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The Skaggs Institute
for Chemical Biology

Scientific Report 2006

Components of Translation Apparatus as a Cytokine Reservoir Potentially Useful for Human Therapies

P. Schimmel, J. Bacher, K. Beebe, R. Belani, E. Chong, Z. Druzina, P. Fanta, M. Guo, M. Hanan, C. Izutsu, M. Kapoor, E. Merriman, M. Mock, C. Motta, L.A. Nangle, F.J. Otero, R.R. Reddy, M.A. Swairjo, K. Tamura, W.F. Waas, W. Xie, X.-L. Yang

Cytokines are cell-signaling proteins required for development and growth of all cell types and organs found in humans. Specific genes encode many of these proteins. Remarkably, other proteins, designed to provide the reactions needed to decode, or translate, genetic information, but not thought to act as cytokines, are themselves empowered with cytokine activities. These components of the translation apparatus are known as aminoacyl tRNA synthetases (AARSs). Twenty different AARSs are found in all cell types. Some of these AARSs are split into pieces and, when split, take on new functions. Others may act with minor or little such alteration. These cytokine activities are needed for control of blood vessel growth and inflammation, for example, and probably for many other functions, including neuronal development.

We have discovered and characterized 3 AARS-derived cytokines in some detail. This research has led to the potential for applications to specific abnormalities, including blindness and oncologic diseases. These applications have been studied in animals and now being considered for human trials. Currently, we are identifying additional AARS-derived cytokines and trying to understand how this whole family of cell-signaling molecules is organized and mobilized. Of particular interest is the complex of AARSs found in mammalian cells. This complex, which contains many of the 20 AARSs and some additional AARS-like proteins, is thought to be a reservoir of cytokines that can be mobilized under specific conditions. Mobilization occurs by dissociation of a specific AARS from the larger complex; the enzyme is thereby made available to act in cell signaling.

Thus, a major objective is to understand the assembly of the complex and the signals needed to trigger dissociation of a specific AARS from the complex. For this purpose, we are using existing information about the assembly of the complex from its components to reconstruct partial complexes. These partial complexes can then be studied by using structural methods, such as x-ray crystallography. From a more detailed picture of partial complexes, the forces that bind the partners together can be understood. These forces are the ones that must be disrupted to dissociate a single AARS from the complex so that the AARS can go on to execute a cytokine signaling function. At the same time these subcomplexes are investigated from the structural side, the possibility that specific subcomplexes themselves have cytokine activities can be investigated. Collectively, these studies expand the ways to discover novel cell-signaling activities, how they can be manipulated and controlled, and how they may eventually lead to new therapies.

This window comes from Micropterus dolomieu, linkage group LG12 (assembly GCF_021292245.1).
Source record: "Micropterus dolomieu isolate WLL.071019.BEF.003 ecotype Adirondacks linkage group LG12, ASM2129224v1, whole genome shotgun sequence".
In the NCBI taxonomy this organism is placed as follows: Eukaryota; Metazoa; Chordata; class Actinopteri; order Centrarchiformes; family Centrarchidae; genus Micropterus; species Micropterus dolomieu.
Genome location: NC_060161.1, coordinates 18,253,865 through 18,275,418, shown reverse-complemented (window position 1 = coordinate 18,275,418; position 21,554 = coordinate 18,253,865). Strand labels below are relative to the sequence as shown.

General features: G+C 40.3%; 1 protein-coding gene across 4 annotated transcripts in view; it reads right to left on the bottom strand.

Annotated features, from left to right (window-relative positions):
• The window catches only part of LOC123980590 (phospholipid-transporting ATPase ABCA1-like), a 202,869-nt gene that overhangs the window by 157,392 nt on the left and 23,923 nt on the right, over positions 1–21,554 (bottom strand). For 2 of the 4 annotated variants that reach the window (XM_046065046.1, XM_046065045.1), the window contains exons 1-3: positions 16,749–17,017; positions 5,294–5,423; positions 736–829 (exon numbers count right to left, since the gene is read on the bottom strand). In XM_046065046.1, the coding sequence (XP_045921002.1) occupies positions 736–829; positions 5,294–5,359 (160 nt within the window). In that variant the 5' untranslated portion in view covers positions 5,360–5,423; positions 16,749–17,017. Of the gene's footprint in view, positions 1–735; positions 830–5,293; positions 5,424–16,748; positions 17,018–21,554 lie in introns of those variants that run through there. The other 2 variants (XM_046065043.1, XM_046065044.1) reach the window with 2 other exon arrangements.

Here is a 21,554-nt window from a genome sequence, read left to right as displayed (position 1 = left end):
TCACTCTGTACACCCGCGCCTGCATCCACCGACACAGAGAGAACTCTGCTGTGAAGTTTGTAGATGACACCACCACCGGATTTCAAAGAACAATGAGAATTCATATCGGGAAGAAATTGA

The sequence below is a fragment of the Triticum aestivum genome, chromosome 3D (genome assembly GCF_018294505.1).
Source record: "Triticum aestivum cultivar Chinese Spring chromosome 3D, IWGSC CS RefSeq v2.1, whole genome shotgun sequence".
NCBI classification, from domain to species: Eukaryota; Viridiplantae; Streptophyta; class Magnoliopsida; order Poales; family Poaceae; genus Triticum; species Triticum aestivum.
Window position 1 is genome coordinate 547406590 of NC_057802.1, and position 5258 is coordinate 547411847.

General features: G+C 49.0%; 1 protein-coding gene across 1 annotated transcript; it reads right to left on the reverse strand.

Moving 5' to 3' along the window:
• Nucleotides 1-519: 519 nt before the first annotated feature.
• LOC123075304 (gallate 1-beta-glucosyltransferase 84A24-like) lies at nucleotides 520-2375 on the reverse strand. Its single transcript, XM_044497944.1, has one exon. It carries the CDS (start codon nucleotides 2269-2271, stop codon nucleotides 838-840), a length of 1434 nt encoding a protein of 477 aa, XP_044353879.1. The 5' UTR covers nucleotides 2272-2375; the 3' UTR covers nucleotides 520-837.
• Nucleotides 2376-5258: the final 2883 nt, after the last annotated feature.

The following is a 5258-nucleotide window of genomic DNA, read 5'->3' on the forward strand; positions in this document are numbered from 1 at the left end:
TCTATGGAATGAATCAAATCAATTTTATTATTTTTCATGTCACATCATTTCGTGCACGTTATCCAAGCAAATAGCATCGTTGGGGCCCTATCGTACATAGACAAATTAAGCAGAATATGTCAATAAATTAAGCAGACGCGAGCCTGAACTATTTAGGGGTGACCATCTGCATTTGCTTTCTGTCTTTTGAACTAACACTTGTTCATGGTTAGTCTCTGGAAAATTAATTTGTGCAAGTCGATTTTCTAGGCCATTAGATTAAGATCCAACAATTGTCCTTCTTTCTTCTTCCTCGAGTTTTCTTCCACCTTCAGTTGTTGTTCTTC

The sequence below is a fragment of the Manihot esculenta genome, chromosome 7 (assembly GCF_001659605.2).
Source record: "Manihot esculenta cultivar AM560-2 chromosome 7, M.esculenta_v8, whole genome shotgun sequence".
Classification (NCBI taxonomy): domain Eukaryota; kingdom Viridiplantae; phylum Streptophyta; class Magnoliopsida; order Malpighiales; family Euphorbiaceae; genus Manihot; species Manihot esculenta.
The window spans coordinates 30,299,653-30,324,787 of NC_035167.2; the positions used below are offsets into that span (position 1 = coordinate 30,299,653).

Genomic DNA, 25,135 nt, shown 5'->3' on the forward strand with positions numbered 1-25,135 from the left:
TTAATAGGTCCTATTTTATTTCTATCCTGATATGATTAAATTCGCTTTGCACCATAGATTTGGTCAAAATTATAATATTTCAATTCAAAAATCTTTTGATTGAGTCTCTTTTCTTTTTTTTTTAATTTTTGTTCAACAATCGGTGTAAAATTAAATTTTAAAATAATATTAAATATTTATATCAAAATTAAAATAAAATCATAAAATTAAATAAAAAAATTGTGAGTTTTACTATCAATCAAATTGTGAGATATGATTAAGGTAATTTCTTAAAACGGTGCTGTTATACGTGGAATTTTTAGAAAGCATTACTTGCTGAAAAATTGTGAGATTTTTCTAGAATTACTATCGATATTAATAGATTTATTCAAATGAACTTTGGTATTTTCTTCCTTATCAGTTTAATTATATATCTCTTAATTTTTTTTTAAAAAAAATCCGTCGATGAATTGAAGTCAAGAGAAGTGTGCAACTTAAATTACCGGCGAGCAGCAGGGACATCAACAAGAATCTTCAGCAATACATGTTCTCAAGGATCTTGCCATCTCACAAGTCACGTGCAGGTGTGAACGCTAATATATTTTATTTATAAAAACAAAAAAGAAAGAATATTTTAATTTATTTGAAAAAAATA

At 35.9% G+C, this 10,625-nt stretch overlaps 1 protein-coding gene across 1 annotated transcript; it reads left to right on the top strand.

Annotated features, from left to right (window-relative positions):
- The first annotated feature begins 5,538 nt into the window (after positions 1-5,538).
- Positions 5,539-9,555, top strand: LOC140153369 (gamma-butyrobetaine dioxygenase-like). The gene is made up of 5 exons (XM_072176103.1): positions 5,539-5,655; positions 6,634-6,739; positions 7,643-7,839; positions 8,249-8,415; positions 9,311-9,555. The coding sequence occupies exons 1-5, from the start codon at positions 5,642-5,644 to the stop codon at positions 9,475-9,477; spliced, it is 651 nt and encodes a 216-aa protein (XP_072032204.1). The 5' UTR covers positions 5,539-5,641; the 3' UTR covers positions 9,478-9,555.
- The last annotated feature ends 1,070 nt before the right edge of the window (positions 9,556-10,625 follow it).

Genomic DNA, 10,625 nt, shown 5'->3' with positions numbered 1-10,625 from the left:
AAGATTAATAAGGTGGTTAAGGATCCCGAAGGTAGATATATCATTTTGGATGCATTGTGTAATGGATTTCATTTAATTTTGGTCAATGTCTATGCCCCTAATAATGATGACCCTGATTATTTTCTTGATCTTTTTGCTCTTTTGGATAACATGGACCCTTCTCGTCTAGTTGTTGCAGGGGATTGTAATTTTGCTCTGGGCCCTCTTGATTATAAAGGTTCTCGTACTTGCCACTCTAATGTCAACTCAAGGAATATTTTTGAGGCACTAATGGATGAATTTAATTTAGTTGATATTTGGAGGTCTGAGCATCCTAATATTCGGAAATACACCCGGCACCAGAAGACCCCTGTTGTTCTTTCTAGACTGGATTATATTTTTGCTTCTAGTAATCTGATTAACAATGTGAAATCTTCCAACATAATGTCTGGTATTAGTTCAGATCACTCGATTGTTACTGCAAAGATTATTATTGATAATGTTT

Lee, J.W., Beebe, K., Nangle, L.A., Jang, J., Longo-Guess, C.M., Cook, S.A., Davisson, M.T., Sundberg, J.P., Schimmel, P., Ackerman, S.L. Editing-defective tRNA synthetase causes protein misfolding and neurodegeneration in the sticky mouse. Nature 443:50, 2006.

Nangle, L., Motta, C.M., Schimmel, P. Global effects of mistranslation from an editing defect in a mammalian cell. Chem. Biol. 13:1091, 2006.

Schimmel, P., Beebe, K. From the RNA world to the theater of proteins. In: The RNA World, 3rd ed. Gesteland, R.R., Cech, T.R., Atkins, J.F. (Eds.). Cold Spring Harbor Laboratory Press, Cold Spring Harbor, NY, 2005, p. 227.

Schimmel, P., Yang, X.L. Perfecting the genetic code with an RNP complex. Structure 14:1729, 2006.

Seburn, K.L., Nangle, L.A., Cox, G.A., Schimmel, P., Burgess, R.W. An active dominant mutant of glycyl-tRNA synthetase causes neuropathy in Charcot-Marie-Tooth 2D mouse model. Neuron 51:715, 2006.

Swairjo, M.A., Reddy, R.R., Lee, B., Van Lanen, S.G., Brown, S., de Crécy-Lagard, V., Iwata-Reuyl, D., Schimmel, P. Crystallization and preliminary x-ray characterization of the nitrile reductase QueF: a queosine-biosynthesis enzyme. Acta Crystallogr. Sect. F Struct. Biol. Cryst. Commun. 61(Pt. 10):945, 2005.

Tamura, K., Schimmel, P. Chiral-selective aminoacylation of an RNA minihelix: mechanistic features and chiral suppression. Proc. Natl. Acad. Sci. U. S. A. 103:13750, 2006.

Tzima, E., Schimmel, P. Inhibition of tumor angiogenesis by a natural fragment of a tRNA synthetase. Trends Biochem. Sci. 31:7, 2006.

Xie, W., Schimmel, P., Yang, X.L. Crystallization and preliminary x-ray analysis of a native human tRNA synthetase whose allelic variants are associated with Charcot-Marie-Tooth disease. Acta Crystallograph. Sect. F Struct. Biol. Cryst. Commun. 62(Pt. 12):1243, 2006.

Yang, X.-L., Otero, F.J., Ewalt, K.L., Liu, J., Swairjo, M.A., Kohrer, C., RajBhandary, U.L., Skene, R.J., McRee, D.E., Schimmel, P. Two conformations of a crystalline human tRNA synthetase-RNA complex: implications for protein synthesis. EMBO J. 25:2919, 2006.


Paul R. Schimmel, Ph.D.
Ernest and Jean Hahn Professor and Chair of Molecular Biology and Chemistry

Schimmel Web Site